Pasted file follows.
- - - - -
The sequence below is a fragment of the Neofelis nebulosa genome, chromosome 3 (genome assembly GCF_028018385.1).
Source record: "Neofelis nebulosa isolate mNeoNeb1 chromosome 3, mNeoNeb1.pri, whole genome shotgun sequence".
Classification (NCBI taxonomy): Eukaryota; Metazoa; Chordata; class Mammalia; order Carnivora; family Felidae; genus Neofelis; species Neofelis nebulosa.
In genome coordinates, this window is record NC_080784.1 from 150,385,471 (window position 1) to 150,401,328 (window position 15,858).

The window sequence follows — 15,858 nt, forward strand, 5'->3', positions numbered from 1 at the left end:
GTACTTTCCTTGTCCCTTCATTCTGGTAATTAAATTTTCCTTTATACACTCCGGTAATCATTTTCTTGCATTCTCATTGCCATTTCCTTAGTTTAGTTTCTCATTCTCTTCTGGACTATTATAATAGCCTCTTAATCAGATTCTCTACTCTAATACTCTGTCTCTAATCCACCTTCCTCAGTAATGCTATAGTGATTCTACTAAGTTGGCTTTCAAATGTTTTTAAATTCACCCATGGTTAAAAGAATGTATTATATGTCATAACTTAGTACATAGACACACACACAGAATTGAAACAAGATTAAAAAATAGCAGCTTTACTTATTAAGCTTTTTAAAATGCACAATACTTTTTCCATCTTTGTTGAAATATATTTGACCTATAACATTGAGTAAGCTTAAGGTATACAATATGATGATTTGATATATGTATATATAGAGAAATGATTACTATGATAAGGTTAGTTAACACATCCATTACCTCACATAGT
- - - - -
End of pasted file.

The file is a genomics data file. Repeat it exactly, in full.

The sequence below is a fragment of the Neofelis nebulosa genome, chromosome 3 (genome assembly GCF_028018385.1).
Source record: "Neofelis nebulosa isolate mNeoNeb1 chromosome 3, mNeoNeb1.pri, whole genome shotgun sequence".
Classification (NCBI taxonomy): Eukaryota; Metazoa; Chordata; class Mammalia; order Carnivora; family Felidae; genus Neofelis; species Neofelis nebulosa.
In genome coordinates, this window is record NC_080784.1 from 150,385,471 (window position 1) to 150,401,328 (window position 15,858).

The window sequence follows — 15,858 nt, forward strand, 5'->3', positions numbered from 1 at the left end:
GTACTTTCCTTGTCCCTTCATTCTGGTAATTAAATTTTCCTTTATACACTCCGGTAATCATTTTCTTGCATTCTCATTGCCATTTCCTTAGTTTAGTTTCTCATTCTCTTCTGGACTATTATAATAGCCTCTTAATCAGATTCTCTACTCTAATACTCTGTCTCTAATCCACCTTCCTCAGTAATGCTATAGTGATTCTACTAAGTTGGCTTTCAAATGTTTTTAAATTCACCCATGGTTAAAAGAATGTATTATATGTCATAACTTAGTACATAGACACACACACAGAATTGAAACAAGATTAAAAAATAGCAGCTTTACTTATTAAGCTTTTTAAAATGCACAATACTTTTTCCATCTTTGTTGAAATATATTTGACCTATAACATTGAGTAAGCTTAAGGTATACAATATGATGATTTGATATATGTATATATAGAGAAATGATTACTATGATAAGGTTAGTTAACACATCCATTACCTCACATAGT